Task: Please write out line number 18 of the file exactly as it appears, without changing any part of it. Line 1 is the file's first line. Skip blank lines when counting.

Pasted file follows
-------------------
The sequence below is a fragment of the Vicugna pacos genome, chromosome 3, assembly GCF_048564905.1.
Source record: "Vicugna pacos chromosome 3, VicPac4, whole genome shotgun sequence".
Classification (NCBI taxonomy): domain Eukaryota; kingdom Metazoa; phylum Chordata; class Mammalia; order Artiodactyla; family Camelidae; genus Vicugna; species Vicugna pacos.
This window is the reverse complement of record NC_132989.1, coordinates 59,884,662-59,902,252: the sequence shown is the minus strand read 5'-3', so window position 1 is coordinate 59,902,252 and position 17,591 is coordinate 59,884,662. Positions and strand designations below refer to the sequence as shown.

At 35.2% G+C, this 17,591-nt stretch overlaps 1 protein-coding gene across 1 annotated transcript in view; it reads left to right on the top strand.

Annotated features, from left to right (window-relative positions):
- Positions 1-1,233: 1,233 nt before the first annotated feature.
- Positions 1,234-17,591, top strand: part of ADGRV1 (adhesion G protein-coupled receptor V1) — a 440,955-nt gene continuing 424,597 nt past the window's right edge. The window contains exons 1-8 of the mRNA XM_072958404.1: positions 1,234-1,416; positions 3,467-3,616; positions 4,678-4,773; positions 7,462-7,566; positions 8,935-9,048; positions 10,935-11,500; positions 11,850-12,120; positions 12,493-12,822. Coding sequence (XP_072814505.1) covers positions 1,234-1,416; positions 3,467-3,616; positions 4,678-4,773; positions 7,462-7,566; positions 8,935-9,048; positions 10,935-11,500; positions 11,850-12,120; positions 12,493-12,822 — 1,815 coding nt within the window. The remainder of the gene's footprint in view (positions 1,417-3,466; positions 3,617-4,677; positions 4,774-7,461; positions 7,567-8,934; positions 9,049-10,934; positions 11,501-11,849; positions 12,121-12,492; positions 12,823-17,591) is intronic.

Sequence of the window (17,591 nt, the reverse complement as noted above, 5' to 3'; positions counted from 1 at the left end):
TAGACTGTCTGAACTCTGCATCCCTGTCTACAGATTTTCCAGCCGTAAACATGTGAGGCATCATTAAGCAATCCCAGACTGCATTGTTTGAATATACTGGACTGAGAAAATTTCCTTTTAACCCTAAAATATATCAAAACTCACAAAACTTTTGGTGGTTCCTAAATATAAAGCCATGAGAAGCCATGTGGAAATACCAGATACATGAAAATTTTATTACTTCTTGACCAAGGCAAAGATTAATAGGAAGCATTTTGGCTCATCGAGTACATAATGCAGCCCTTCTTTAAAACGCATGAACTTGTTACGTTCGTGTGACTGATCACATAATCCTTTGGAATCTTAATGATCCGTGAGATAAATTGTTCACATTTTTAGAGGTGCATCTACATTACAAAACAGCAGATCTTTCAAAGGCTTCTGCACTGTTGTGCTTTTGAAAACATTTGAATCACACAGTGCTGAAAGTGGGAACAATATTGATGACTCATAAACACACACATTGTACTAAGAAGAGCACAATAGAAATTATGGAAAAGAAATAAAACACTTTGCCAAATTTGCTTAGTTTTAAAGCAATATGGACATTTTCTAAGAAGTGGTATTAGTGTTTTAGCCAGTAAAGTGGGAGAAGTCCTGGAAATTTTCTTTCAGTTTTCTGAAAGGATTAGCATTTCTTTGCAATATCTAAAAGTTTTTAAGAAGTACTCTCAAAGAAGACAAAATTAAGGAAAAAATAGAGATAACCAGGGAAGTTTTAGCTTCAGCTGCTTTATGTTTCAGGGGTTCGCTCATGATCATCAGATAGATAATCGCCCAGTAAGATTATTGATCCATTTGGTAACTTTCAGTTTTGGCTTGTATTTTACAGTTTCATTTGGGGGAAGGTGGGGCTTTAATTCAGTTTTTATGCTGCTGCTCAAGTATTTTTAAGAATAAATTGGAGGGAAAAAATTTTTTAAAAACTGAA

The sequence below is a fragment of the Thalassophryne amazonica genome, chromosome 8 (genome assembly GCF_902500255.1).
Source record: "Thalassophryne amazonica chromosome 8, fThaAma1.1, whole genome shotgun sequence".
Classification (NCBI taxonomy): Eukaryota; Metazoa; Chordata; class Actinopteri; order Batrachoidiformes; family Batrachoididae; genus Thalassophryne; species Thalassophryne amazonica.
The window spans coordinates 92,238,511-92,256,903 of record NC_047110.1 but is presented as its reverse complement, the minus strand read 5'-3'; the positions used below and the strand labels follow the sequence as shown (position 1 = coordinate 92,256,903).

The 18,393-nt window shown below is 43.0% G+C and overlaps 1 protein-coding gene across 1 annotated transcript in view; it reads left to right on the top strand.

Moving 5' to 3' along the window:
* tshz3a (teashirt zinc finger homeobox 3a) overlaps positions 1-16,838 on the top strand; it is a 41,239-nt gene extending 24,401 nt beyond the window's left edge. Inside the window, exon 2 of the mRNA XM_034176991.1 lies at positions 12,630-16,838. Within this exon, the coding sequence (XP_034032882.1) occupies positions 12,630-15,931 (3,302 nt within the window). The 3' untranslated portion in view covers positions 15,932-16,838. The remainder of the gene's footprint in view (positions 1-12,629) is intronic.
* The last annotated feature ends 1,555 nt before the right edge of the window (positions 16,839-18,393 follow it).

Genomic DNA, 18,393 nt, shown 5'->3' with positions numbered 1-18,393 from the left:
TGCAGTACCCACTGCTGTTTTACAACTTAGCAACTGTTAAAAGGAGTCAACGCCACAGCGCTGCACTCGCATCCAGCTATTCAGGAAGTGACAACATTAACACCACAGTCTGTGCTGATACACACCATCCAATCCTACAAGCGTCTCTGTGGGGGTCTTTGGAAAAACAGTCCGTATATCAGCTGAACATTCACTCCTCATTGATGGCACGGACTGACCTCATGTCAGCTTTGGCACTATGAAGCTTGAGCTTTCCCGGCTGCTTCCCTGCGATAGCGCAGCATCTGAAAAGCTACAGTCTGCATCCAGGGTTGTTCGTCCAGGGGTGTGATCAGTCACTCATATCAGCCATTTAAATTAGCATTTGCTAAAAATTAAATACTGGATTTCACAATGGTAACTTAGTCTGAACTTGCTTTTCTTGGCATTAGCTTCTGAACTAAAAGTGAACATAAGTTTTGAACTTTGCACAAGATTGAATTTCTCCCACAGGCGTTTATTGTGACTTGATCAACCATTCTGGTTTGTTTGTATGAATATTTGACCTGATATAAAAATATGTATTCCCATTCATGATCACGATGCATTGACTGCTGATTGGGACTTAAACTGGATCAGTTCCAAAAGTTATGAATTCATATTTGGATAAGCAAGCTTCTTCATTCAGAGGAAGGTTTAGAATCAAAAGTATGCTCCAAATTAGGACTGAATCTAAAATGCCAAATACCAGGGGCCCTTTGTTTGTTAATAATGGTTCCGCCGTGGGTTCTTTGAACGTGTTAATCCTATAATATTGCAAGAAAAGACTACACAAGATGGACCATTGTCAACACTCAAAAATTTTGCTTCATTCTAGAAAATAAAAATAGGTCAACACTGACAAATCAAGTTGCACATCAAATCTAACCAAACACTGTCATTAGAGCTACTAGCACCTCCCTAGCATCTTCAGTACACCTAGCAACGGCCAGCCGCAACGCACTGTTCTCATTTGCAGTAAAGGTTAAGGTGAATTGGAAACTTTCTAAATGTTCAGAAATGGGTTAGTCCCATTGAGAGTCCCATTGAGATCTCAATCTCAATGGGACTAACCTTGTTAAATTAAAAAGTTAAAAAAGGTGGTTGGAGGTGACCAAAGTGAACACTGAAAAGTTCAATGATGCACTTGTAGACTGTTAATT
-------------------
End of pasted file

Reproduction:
* The last annotated feature ends 1,555 nt before the right edge of the window (positions 16,839-18,393 follow it).